“Everything here has to be done with the greatest effort,” Dorticos snapped. This obviously implied the scattering of communities over vast territories with no other justification than the ideological rapture of the new leaders who were offering plebeian austerity as the ethos of their new society.

This is the problem with utopias. People imagine themselves founding something new and believe that they are radically changing the world. What they fail to understand, however, is that the main changes in the world have resulted from metamorphic processes that their “utopias” have rarely used.

Humans have never been able to do without utopias, and I believe that we will continue concocting them in the future. But I agree with Karl Popper in that when their supporters are superimposed on each other, when they begin to take on real life or when they get stuck on the tracks of history, they produce insatiable monsters.

The goal of utopia in Cuba — and that brutal primitive accumulation of morale that it produced — served equally to carry out a literacy campaign and to shoot people without minimal due process. It promoted intense social mobility for the majority just as it threw into the UMAP dungeons as many people as were considered alien to its purposes.

In pursuit of that utopia, the doors of mass quality education were opened with the same effort that it took to produced frustrated students, who later ended up leaving the country or allowing themselves to sink into annihilating resignation.

It is the story that we all experienced in one way or another: incomprehensible military exercises, costly and unproductive volunteer work, single-colored clothes and inflexible shoes, rural schools that harmed everyone, mammoth concrete tunnels in a city that is falling to pieces, bland and assigned meals, and a complete routine of political gymnastics that came to a head in the 90’s, when Fidel Castro sensed he was only left with rhetoric and one enemy: imperialism.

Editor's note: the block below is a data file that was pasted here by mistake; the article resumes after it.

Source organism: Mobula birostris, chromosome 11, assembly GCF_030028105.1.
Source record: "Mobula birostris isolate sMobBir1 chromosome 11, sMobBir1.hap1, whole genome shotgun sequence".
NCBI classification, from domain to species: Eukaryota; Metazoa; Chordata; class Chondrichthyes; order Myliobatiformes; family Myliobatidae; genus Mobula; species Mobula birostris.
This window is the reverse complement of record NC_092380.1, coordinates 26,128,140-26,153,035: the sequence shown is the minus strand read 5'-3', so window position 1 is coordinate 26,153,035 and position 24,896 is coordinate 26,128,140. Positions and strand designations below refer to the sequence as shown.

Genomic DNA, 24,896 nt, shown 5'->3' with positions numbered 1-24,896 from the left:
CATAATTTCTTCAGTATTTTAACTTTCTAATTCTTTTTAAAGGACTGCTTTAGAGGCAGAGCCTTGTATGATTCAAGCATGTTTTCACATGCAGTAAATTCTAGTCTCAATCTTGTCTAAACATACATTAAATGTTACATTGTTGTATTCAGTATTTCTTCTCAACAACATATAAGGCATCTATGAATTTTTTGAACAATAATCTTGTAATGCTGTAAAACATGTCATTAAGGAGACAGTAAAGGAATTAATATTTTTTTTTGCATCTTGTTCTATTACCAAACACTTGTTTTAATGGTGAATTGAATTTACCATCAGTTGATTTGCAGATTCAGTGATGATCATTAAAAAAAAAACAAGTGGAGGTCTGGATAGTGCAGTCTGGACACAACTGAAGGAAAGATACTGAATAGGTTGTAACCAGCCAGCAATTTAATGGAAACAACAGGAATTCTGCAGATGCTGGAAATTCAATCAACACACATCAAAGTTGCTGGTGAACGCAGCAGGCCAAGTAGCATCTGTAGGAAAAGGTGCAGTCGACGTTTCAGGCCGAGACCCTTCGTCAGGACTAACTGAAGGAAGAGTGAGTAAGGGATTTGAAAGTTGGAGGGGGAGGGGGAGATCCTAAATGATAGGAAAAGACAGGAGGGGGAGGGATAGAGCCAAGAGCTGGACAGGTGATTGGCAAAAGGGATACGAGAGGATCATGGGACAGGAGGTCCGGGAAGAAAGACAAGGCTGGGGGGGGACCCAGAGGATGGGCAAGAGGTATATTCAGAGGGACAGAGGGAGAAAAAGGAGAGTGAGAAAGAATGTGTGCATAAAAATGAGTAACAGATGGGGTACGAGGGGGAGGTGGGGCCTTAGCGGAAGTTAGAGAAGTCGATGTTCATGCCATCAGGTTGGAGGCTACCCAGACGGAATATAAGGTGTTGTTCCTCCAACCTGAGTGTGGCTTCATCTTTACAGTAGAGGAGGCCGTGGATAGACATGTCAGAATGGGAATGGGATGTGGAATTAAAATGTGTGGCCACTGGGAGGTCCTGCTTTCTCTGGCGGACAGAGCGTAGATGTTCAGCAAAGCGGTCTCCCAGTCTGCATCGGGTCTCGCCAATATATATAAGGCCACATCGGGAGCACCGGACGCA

Through this, fatigue and exhaustion were turned into mechanisms of political domination.

Today, few people talk about utopias. The Communist Party itself barely mentions the word socialism. The revolution has become a sort of Pandora’s Box that includes everything and because of this it means nothing.

Only a few doctrinaire leftists continue to talk about utopia, as a perfect excuse for staring into space while ignoring the real world in which they live…poorly. They do this to continue having confidence in revolutionary socialist regeneration of what was never socialism and what long ago ceased being a revolution.

But on this theme, dear reader, each individual must bear their own cross. And, just in case you travel toward that utopian coco plum peninsula of Varadero, don’t be confused by the sign – instead, follow the coastal route.

After all, the main instigators of those long and winding roads, as suggested by the Alamar road sign, learned long ago to use the shortcuts that they are pursuing for the enjoyment of all the discrete charms of the market from the vantage point of uncontested political power.

(*) A Havana Times translation of the original published in Spanish by